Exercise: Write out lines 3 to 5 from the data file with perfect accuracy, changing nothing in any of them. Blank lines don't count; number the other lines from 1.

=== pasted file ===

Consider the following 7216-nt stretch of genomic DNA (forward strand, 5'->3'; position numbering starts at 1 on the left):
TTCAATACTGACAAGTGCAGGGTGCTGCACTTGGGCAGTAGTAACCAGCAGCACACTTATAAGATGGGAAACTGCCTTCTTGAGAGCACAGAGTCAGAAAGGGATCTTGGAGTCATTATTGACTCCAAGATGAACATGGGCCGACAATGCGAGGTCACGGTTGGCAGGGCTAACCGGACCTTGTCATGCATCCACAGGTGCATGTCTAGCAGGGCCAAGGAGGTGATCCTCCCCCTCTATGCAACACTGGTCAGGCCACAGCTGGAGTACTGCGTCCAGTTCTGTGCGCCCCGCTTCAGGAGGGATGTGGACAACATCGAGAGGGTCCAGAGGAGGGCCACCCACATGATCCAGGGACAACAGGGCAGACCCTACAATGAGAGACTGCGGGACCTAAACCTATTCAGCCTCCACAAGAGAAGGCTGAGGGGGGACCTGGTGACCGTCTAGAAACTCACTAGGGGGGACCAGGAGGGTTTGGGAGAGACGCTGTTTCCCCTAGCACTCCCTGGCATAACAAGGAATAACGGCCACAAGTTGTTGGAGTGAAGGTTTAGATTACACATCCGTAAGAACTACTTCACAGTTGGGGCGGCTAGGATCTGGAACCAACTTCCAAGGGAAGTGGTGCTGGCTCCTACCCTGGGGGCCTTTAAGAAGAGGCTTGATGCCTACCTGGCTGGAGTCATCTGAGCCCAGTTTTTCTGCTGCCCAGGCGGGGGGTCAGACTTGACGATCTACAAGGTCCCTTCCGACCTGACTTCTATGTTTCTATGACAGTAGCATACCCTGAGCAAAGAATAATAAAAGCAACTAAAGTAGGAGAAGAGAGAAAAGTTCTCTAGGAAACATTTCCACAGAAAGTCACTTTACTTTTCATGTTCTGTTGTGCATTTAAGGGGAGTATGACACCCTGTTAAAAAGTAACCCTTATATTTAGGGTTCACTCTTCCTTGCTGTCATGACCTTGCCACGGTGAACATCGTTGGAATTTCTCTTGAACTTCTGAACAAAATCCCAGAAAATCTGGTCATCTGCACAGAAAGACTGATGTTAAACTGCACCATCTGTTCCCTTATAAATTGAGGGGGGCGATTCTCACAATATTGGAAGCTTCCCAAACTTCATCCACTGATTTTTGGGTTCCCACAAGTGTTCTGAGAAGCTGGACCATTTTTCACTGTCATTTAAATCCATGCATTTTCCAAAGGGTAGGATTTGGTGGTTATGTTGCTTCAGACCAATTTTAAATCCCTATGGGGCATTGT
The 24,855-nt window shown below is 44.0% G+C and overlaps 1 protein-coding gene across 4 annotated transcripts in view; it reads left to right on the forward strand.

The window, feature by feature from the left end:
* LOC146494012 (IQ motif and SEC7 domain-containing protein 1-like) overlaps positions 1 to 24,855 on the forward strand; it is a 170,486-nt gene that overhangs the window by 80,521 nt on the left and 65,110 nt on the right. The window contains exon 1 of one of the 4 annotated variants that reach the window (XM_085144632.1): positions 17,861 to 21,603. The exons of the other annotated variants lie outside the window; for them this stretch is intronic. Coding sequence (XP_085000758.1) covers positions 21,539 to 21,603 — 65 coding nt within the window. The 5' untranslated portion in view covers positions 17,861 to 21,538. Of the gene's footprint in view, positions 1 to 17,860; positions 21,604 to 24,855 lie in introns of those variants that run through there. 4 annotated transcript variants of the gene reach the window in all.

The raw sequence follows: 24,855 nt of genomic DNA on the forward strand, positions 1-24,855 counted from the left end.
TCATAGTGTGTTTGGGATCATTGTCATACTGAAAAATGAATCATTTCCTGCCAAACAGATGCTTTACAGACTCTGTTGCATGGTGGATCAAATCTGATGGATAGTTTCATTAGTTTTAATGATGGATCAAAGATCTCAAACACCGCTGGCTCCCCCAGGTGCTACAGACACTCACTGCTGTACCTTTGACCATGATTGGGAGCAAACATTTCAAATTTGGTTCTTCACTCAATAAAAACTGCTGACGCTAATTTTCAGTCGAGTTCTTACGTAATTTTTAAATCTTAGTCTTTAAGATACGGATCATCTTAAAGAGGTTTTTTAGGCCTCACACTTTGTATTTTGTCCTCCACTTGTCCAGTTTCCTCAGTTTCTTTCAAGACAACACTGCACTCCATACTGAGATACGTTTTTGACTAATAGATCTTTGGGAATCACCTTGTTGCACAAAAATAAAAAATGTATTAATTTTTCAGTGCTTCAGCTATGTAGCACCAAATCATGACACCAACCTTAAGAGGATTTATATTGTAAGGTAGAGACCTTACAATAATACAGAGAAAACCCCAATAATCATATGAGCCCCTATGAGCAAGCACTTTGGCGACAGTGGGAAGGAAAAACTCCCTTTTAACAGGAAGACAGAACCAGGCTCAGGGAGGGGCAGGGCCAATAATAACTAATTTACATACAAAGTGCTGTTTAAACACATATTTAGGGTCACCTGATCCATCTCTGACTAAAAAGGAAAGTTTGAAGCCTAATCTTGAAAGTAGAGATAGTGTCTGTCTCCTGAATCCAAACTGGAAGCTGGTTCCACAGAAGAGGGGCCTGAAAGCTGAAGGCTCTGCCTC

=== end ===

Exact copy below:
The 24,855-nt window shown below is 44.0% G+C and overlaps 1 protein-coding gene across 4 annotated transcripts in view; it reads left to right on the forward strand.

The window, feature by feature from the left end:
* LOC146494012 (IQ motif and SEC7 domain-containing protein 1-like) overlaps positions 1 to 24,855 on the forward strand; it is a 170,486-nt gene that overhangs the window by 80,521 nt on the left and 65,110 nt on the right. The window contains exon 1 of one of the 4 annotated variants that reach the window (XM_085144632.1): positions 17,861 to 21,603. The exons of the other annotated variants lie outside the window; for them this stretch is intronic. Coding sequence (XP_085000758.1) covers positions 21,539 to 21,603 — 65 coding nt within the window. The 5' untranslated portion in view covers positions 17,861 to 21,538. Of the gene's footprint in view, positions 1 to 17,860; positions 21,604 to 24,855 lie in introns of those variants that run through there. 4 annotated transcript variants of the gene reach the window in all.